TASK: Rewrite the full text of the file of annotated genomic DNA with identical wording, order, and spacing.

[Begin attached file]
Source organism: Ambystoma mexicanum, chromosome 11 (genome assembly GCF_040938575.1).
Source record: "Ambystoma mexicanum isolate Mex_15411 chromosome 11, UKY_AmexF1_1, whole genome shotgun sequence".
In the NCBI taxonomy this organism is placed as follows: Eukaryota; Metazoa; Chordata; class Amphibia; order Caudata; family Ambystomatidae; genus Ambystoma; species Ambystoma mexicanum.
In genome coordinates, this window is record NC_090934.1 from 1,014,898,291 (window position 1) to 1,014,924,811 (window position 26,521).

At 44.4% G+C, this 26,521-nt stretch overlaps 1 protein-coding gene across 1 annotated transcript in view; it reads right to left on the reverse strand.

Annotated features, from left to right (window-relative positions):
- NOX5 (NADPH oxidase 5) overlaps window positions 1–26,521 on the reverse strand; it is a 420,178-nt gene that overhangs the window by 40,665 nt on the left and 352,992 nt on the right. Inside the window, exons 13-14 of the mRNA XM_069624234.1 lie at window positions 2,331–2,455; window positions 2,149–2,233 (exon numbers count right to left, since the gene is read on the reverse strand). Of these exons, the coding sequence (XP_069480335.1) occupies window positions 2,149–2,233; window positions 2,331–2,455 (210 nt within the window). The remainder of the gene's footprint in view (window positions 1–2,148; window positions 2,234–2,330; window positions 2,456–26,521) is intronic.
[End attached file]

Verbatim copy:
Source organism: Ambystoma mexicanum, chromosome 11 (genome assembly GCF_040938575.1).
Source record: "Ambystoma mexicanum isolate Mex_15411 chromosome 11, UKY_AmexF1_1, whole genome shotgun sequence".
In the NCBI taxonomy this organism is placed as follows: Eukaryota; Metazoa; Chordata; class Amphibia; order Caudata; family Ambystomatidae; genus Ambystoma; species Ambystoma mexicanum.
In genome coordinates, this window is record NC_090934.1 from 1,014,898,291 (window position 1) to 1,014,924,811 (window position 26,521).

At 44.4% G+C, this 26,521-nt stretch overlaps 1 protein-coding gene across 1 annotated transcript in view; it reads right to left on the reverse strand.

Annotated features, from left to right (window-relative positions):
- NOX5 (NADPH oxidase 5) overlaps window positions 1–26,521 on the reverse strand; it is a 420,178-nt gene that overhangs the window by 40,665 nt on the left and 352,992 nt on the right. Inside the window, exons 13-14 of the mRNA XM_069624234.1 lie at window positions 2,331–2,455; window positions 2,149–2,233 (exon numbers count right to left, since the gene is read on the reverse strand). Of these exons, the coding sequence (XP_069480335.1) occupies window positions 2,149–2,233; window positions 2,331–2,455 (210 nt within the window). The remainder of the gene's footprint in view (window positions 1–2,148; window positions 2,234–2,330; window positions 2,456–26,521) is intronic.